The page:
Washington ignores Greek CDS overtures

Greek leaders' overtures for far tougher curbs on credit default swaps fell largely on deaf ears in Washington, but they will go back to Athens with some sage advice from local policy wonks: look in the mirror and do not blame market messengers for your debt woes.

"It's fairly common for finance ministers and political leaders under threat to blame speculators. But sometimes the speculators are right," said Edwin Truman, a former US Treasury and Federal Reserve international finance official. For a second day this week, Greek Prime Minister George Papandreou and his finance minister George Papaconstantinou urged backing for tougher rules for credit default swaps and a ban on some activities such as "naked" short-selling of sovereign debt or trading "naked" credit default swaps (CDS) without owning the underlying bonds.

Hedge funds have been accused of aggravating Greece's debt crisis by using such trading activities to bet on a government default.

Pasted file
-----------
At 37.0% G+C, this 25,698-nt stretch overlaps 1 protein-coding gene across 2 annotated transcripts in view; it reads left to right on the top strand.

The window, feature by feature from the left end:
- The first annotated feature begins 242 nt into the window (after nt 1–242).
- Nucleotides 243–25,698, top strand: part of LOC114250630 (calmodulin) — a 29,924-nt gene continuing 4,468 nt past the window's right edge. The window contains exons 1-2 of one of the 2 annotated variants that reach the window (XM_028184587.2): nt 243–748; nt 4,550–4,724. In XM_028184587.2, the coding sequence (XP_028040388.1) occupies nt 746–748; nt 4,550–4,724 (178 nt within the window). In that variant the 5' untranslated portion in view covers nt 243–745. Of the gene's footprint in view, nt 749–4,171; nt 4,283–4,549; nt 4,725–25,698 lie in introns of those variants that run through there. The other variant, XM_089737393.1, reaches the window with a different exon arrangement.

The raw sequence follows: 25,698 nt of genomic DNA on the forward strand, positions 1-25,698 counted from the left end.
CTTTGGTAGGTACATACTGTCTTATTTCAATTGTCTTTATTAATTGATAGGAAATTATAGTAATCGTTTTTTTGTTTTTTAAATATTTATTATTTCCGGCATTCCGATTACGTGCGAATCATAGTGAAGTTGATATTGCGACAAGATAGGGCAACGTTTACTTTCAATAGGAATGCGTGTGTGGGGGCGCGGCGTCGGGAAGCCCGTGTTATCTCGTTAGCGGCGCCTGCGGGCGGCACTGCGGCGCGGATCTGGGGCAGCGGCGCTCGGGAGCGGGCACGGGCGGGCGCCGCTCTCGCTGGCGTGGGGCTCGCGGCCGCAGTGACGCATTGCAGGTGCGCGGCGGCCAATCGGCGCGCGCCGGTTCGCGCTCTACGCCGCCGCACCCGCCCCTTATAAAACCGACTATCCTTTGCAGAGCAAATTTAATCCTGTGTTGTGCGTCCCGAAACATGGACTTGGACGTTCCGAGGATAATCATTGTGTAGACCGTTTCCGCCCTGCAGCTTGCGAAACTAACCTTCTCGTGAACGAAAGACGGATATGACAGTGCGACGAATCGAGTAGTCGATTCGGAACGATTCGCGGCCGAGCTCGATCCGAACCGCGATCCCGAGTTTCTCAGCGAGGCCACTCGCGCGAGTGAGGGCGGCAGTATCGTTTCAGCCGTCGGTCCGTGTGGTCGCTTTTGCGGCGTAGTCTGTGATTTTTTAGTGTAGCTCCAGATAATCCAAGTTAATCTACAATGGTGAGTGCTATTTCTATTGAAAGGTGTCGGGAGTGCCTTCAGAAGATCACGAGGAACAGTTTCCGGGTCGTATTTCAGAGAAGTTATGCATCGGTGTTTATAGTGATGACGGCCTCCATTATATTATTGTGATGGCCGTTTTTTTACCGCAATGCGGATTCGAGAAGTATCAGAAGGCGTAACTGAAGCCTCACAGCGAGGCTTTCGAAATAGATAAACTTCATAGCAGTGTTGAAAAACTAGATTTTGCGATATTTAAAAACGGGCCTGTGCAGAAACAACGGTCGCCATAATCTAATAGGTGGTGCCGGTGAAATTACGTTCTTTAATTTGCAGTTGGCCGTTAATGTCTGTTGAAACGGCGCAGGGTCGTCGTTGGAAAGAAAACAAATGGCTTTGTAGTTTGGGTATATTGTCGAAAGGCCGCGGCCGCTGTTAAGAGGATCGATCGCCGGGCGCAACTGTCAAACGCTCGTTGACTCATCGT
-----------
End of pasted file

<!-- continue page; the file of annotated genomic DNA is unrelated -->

Credit default swaps have been condemned by many US lawmakers because of the $62.5 billion (Dh229.5bn) taxpayers handed global banks to unwind CDS contracts written by bailed-out insurer American International Group. But any outright ban is highly unlikely.

The trading of CDS on Greece's sovereign debt – essentially an insurance policy against a default – provided a valuable market signal about worrisome policies, said Douglas Elliott, a senior fellow at the Brookings Institution in Washington and a former JPMorgan investment banker.

"The Greek bond market could directly deliver the same bad news by itself and Greek bond yields would widen," he said. "The CDS gives you one more pretty liquid way of delivering the signal from the markets. Just because you don't like the signal, you shouldn't blame the messenger," said Elliott. The Obama administration said it would prefer to stay on its own course for reforming derivatives markets by making them more transparent and raising capital requirements.

CDS and other standardised derivatives contracts would be moved away from opaque over-the-counter trades onto exchanges or sold through central clearing houses under reform plans backed by the White House that are stalled in Congress.

An administration official also said regulators will get enhanced tools to crack down on market manipulation and abuse through position limits and tougher prudential requirements.

"But the central task before the Greek Government is to continue to move forward on their plans to restore fiscal stability and growth to its economy," said the official.

 

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